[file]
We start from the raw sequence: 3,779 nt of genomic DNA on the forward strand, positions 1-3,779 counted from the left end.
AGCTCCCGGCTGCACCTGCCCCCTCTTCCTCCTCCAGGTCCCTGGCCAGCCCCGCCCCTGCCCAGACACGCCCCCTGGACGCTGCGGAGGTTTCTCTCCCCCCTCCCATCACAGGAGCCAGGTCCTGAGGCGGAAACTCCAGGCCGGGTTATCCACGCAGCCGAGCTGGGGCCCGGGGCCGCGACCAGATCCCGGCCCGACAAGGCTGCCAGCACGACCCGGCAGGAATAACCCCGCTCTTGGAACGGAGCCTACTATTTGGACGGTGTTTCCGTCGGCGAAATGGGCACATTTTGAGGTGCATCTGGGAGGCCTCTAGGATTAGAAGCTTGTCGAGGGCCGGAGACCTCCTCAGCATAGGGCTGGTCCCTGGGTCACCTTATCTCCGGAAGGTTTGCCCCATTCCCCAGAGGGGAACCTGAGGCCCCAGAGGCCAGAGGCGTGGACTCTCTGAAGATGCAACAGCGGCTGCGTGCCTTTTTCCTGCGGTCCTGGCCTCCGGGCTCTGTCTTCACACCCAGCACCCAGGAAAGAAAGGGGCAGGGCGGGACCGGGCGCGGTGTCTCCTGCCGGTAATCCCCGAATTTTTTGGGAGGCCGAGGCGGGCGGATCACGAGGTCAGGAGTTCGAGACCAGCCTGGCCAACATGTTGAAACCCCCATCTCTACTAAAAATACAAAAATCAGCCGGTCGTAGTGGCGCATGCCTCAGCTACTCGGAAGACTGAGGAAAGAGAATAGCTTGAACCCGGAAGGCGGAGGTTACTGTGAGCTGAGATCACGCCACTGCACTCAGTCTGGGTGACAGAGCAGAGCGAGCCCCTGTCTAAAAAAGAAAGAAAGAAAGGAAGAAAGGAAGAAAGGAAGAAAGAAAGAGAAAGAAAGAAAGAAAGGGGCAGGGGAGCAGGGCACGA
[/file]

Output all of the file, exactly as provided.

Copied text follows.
We start from the raw sequence: 3,779 nt of genomic DNA on the forward strand, positions 1-3,779 counted from the left end.
AGCTCCCGGCTGCACCTGCCCCCTCTTCCTCCTCCAGGTCCCTGGCCAGCCCCGCCCCTGCCCAGACACGCCCCCTGGACGCTGCGGAGGTTTCTCTCCCCCCTCCCATCACAGGAGCCAGGTCCTGAGGCGGAAACTCCAGGCCGGGTTATCCACGCAGCCGAGCTGGGGCCCGGGGCCGCGACCAGATCCCGGCCCGACAAGGCTGCCAGCACGACCCGGCAGGAATAACCCCGCTCTTGGAACGGAGCCTACTATTTGGACGGTGTTTCCGTCGGCGAAATGGGCACATTTTGAGGTGCATCTGGGAGGCCTCTAGGATTAGAAGCTTGTCGAGGGCCGGAGACCTCCTCAGCATAGGGCTGGTCCCTGGGTCACCTTATCTCCGGAAGGTTTGCCCCATTCCCCAGAGGGGAACCTGAGGCCCCAGAGGCCAGAGGCGTGGACTCTCTGAAGATGCAACAGCGGCTGCGTGCCTTTTTCCTGCGGTCCTGGCCTCCGGGCTCTGTCTTCACACCCAGCACCCAGGAAAGAAAGGGGCAGGGCGGGACCGGGCGCGGTGTCTCCTGCCGGTAATCCCCGAATTTTTTGGGAGGCCGAGGCGGGCGGATCACGAGGTCAGGAGTTCGAGACCAGCCTGGCCAACATGTTGAAACCCCCATCTCTACTAAAAATACAAAAATCAGCCGGTCGTAGTGGCGCATGCCTCAGCTACTCGGAAGACTGAGGAAAGAGAATAGCTTGAACCCGGAAGGCGGAGGTTACTGTGAGCTGAGATCACGCCACTGCACTCAGTCTGGGTGACAGAGCAGAGCGAGCCCCTGTCTAAAAAAGAAAGAAAGAAAGGAAGAAAGGAAGAAAGGAAGAAAGAAAGAGAAAGAAAGAAAGAAAGGGGCAGGGGAGCAGGGCACGA